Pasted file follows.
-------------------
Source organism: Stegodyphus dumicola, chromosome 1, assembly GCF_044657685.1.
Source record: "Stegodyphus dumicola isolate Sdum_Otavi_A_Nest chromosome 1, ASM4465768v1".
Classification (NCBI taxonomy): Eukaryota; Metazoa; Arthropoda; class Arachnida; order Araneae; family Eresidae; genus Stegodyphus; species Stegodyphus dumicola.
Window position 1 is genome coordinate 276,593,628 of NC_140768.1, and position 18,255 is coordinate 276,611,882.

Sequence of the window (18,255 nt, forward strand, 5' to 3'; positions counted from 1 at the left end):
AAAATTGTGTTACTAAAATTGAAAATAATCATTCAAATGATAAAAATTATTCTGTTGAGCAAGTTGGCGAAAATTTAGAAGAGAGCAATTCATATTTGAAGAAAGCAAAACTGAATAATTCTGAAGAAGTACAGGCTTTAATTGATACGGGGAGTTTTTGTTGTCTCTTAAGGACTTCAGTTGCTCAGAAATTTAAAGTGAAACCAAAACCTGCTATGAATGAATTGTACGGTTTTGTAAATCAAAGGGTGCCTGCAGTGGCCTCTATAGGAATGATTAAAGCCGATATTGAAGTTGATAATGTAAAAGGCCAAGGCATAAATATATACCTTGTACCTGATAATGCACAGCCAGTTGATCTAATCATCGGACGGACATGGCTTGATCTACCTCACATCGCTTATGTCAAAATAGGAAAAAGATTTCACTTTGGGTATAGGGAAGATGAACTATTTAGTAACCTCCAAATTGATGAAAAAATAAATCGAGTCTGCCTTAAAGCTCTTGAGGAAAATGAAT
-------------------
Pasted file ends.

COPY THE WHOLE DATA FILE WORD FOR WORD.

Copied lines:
Source organism: Stegodyphus dumicola, chromosome 1, assembly GCF_044657685.1.
Source record: "Stegodyphus dumicola isolate Sdum_Otavi_A_Nest chromosome 1, ASM4465768v1".
Classification (NCBI taxonomy): Eukaryota; Metazoa; Arthropoda; class Arachnida; order Araneae; family Eresidae; genus Stegodyphus; species Stegodyphus dumicola.
Window position 1 is genome coordinate 276,593,628 of NC_140768.1, and position 18,255 is coordinate 276,611,882.

Sequence of the window (18,255 nt, forward strand, 5' to 3'; positions counted from 1 at the left end):
AAAATTGTGTTACTAAAATTGAAAATAATCATTCAAATGATAAAAATTATTCTGTTGAGCAAGTTGGCGAAAATTTAGAAGAGAGCAATTCATATTTGAAGAAAGCAAAACTGAATAATTCTGAAGAAGTACAGGCTTTAATTGATACGGGGAGTTTTTGTTGTCTCTTAAGGACTTCAGTTGCTCAGAAATTTAAAGTGAAACCAAAACCTGCTATGAATGAATTGTACGGTTTTGTAAATCAAAGGGTGCCTGCAGTGGCCTCTATAGGAATGATTAAAGCCGATATTGAAGTTGATAATGTAAAAGGCCAAGGCATAAATATATACCTTGTACCTGATAATGCACAGCCAGTTGATCTAATCATCGGACGGACATGGCTTGATCTACCTCACATCGCTTATGTCAAAATAGGAAAAAGATTTCACTTTGGGTATAGGGAAGATGAACTATTTAGTAACCTCCAAATTGATGAAAAAATAAATCGAGTCTGCCTTAAAGCTCTTGAGGAAAATGAAT